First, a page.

What is your definition of "important" when it comes to literature?

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The books that are important to me, are those that struck a cord at a particular time in my life.  A biography of  Davy Crockett for some reason made an impression when I was twelve and that led me to The Last of the Mohicans and 20,000 Leagues Under the Sea.  At 24, I read James Bliss's science fiction book A Case of Conscience that led me to books like A Canticle for Liebowitz and the works of Alfred Bester, Harlen Ellison, and Phillip K. Dick.

Then I got caught up in movies like the Maltese Falcon, Out of the Past, They Live by Night,and the rest o the noir canon.   Where I could, I went back and read Hammett and  Chandler

Later on, I read Patricia Highsmith, James Ellroy, Jim Thompson, and George V. Higgins.  Most recently I'm consumed with the Scandinavian mysteries, Henning Mankill, Jo Nesbo and others.

So what's important: the way my life and a particular book crosses and changes my outlook.

A book that makes me think of somersetting I hadn't thought of before, or to look at something I had thought of, but in a different way. It doesn't have to change my mind, but it should get me to thinking about another layer of detail I may have been missing, or a different perspective I had ignored.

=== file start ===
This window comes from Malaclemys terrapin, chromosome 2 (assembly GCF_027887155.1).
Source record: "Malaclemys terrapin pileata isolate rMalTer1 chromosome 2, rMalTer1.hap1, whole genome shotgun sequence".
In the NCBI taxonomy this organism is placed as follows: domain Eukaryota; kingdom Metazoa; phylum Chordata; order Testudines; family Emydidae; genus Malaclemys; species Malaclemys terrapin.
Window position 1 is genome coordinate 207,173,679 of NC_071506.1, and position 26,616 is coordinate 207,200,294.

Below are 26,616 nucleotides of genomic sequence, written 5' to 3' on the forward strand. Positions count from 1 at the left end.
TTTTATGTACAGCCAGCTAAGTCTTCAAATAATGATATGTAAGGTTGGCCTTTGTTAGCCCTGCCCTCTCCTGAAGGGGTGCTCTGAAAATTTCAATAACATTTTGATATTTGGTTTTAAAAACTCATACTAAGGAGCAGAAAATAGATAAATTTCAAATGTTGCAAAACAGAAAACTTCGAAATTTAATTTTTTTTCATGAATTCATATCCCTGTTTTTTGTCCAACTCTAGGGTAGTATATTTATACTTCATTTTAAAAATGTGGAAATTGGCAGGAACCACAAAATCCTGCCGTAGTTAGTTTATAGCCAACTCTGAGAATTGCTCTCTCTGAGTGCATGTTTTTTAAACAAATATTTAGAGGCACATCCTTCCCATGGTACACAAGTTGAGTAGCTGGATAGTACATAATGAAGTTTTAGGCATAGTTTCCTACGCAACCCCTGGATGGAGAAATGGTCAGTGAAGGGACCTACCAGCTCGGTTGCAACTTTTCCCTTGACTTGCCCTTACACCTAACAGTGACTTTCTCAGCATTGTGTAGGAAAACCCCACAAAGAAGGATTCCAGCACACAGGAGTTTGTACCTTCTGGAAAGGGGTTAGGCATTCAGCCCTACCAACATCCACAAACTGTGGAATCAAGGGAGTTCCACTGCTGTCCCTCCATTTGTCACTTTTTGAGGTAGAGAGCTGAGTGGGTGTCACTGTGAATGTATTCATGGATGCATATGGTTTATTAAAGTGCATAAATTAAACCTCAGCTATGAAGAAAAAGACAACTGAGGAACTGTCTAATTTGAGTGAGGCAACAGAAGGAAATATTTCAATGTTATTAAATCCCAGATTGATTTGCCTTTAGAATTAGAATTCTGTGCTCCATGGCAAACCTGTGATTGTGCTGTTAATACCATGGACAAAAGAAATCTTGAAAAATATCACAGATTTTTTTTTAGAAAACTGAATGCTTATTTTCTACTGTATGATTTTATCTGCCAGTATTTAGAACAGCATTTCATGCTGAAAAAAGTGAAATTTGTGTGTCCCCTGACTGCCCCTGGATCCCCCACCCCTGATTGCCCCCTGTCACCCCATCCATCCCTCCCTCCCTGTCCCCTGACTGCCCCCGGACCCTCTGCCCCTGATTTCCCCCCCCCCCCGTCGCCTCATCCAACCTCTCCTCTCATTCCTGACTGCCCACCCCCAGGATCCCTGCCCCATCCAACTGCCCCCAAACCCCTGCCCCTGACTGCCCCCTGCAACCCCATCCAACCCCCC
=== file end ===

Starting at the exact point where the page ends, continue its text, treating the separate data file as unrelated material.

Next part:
Not sure how to take this, Jude.  I guess I'll talk about the sorts of books I love.  I like a book that draws me in completely and makes me think and remember it for a long time.  A like books set in foreign countries with characters I identify with.  Books that I look forward to after putting them down, or between novels.  I like British police procedurals like the Frost and Morse series.  I liked Hillerman because he dealt with a different world within the U.S. I love Camilleri, and like most of the Scandinavians.  I miss some of old series that were character-driven, where you got to know the protagonist like a close friend.  I like cynical humor, but dislike agendas, political or otherwise.

In general, I really like books that do things better than I do them.  :)

There are very few historical mysteries I like (fewer that 5 authors), but those I like a lot.

These are great, you guys, but I was thinking more along the lines of importance in the artistic sense. "An important work of literature would be one that..." (fill in the blank).

Originality is IMO what makes a piece of literature important. Raymond Chandler said of Dashiell Hammett "he did over and over again what only the best writers can ever do at all. He wrote scenes that seemed never to have been written before." (Hammett was highly original in other ways too.)

Originality of character is required. There has to be at least one unforgettable character. Treasure Island is a classic even though there is only Long John Silver who is not forgettable (with the exception of Ben Gunn perhaps). I don't even recall the main protagonist's name, the kid, Something Hawkins.

A profound theme is also required. Treasure Island is supposedly a children's book and yet its theme, the ambiguity of morality, is profound even for adults, interesting, and treated in depth.

More generally I think that all important works of literature do three things: entertain, educate and enlighten.

A profound theme is also required.

That would imply that an author should start out with a theme in mind, something Stephen King says is a recipe for bad fiction. So I'm not so sure about that one. I think you can find themes in most good literature, but I'm not convinced they're always developed on a conscious level.